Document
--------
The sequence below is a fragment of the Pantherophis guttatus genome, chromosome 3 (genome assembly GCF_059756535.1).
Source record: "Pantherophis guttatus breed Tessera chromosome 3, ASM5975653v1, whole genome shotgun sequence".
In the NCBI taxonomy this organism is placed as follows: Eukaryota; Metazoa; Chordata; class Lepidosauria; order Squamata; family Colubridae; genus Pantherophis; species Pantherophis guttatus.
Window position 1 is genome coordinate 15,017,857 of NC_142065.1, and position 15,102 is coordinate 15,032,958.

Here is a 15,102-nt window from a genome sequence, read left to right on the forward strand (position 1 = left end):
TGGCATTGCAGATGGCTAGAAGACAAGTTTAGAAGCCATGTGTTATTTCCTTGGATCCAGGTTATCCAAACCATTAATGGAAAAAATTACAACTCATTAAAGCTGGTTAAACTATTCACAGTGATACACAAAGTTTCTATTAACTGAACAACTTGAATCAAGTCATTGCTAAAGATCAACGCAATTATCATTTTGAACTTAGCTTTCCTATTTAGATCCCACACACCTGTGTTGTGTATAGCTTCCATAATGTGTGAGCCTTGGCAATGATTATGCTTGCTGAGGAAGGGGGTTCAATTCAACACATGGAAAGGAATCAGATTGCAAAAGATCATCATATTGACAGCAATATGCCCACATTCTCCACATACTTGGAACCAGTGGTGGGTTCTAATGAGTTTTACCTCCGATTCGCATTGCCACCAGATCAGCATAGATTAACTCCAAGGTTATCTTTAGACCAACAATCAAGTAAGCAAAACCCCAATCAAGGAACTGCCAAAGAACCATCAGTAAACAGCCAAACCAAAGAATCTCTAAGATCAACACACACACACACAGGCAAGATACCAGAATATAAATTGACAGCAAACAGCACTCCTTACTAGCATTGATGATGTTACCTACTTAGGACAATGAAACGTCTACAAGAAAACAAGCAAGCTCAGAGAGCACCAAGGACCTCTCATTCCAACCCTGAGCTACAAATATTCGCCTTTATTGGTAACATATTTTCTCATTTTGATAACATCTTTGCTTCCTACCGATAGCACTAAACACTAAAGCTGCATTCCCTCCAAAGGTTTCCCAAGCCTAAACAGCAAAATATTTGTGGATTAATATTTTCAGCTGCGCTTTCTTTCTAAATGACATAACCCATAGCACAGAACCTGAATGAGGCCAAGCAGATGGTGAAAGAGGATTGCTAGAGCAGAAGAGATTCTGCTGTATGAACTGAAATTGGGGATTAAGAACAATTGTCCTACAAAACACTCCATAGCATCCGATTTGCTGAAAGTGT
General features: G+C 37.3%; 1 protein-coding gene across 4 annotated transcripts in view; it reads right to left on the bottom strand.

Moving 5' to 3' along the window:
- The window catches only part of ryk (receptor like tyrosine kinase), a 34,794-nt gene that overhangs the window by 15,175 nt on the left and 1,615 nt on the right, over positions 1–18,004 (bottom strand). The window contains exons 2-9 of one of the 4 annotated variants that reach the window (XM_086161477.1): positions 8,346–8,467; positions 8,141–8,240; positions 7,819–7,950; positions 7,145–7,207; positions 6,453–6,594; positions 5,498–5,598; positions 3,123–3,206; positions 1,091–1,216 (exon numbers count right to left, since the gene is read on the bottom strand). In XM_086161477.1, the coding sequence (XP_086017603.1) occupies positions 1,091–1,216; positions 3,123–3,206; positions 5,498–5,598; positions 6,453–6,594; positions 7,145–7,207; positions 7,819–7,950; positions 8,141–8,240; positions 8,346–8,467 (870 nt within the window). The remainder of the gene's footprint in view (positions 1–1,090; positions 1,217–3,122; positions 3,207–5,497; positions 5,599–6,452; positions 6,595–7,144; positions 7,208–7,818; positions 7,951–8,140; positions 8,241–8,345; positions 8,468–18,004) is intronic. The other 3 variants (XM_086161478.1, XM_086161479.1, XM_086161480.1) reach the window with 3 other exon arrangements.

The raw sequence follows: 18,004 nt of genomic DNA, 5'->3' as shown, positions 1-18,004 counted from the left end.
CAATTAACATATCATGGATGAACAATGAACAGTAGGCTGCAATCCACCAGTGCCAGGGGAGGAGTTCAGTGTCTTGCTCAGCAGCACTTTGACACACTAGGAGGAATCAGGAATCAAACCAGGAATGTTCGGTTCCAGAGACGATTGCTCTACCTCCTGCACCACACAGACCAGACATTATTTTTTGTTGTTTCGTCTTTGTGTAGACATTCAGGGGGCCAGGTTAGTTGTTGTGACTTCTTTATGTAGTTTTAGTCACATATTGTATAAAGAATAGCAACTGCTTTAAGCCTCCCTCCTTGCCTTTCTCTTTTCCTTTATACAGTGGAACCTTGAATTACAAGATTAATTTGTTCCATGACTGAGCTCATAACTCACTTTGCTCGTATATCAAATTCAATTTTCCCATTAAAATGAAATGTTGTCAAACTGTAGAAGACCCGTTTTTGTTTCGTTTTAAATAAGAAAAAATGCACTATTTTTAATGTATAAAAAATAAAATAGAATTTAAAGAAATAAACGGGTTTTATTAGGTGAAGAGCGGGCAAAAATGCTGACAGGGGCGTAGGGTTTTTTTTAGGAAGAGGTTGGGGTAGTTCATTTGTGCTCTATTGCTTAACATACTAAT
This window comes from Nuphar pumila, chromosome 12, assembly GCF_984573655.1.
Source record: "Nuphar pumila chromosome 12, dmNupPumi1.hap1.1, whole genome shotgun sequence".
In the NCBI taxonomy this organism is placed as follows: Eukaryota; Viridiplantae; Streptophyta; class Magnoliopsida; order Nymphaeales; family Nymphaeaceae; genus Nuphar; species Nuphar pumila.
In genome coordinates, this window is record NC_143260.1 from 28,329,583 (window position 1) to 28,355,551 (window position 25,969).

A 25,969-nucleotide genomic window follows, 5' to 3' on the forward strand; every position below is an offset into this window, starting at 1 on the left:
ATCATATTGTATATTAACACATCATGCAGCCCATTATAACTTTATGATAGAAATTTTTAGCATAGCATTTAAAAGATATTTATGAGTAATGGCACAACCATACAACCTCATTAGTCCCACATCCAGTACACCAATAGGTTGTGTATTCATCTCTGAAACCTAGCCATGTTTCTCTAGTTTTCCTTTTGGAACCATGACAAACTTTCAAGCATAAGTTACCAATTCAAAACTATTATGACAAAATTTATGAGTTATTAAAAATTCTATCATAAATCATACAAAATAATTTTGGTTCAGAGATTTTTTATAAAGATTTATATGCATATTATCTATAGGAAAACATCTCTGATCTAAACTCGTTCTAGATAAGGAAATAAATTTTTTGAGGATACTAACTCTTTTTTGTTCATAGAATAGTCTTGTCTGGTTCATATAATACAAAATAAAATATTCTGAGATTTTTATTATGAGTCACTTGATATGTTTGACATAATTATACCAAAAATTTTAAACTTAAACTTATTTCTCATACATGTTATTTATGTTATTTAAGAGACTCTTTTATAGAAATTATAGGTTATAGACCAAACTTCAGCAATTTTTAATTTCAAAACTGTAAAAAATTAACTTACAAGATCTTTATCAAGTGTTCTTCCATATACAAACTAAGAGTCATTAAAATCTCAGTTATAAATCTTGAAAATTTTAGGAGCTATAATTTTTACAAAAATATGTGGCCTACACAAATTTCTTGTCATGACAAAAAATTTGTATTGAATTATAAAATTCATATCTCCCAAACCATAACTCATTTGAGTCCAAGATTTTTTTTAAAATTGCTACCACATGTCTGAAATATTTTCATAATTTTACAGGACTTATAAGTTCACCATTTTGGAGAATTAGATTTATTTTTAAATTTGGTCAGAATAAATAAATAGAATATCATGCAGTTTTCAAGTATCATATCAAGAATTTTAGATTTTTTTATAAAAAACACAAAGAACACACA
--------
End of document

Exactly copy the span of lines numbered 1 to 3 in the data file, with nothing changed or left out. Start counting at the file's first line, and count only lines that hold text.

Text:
The sequence below is a fragment of the Pantherophis guttatus genome, chromosome 3 (genome assembly GCF_059756535.1).
Source record: "Pantherophis guttatus breed Tessera chromosome 3, ASM5975653v1, whole genome shotgun sequence".
In the NCBI taxonomy this organism is placed as follows: Eukaryota; Metazoa; Chordata; class Lepidosauria; order Squamata; family Colubridae; genus Pantherophis; species Pantherophis guttatus.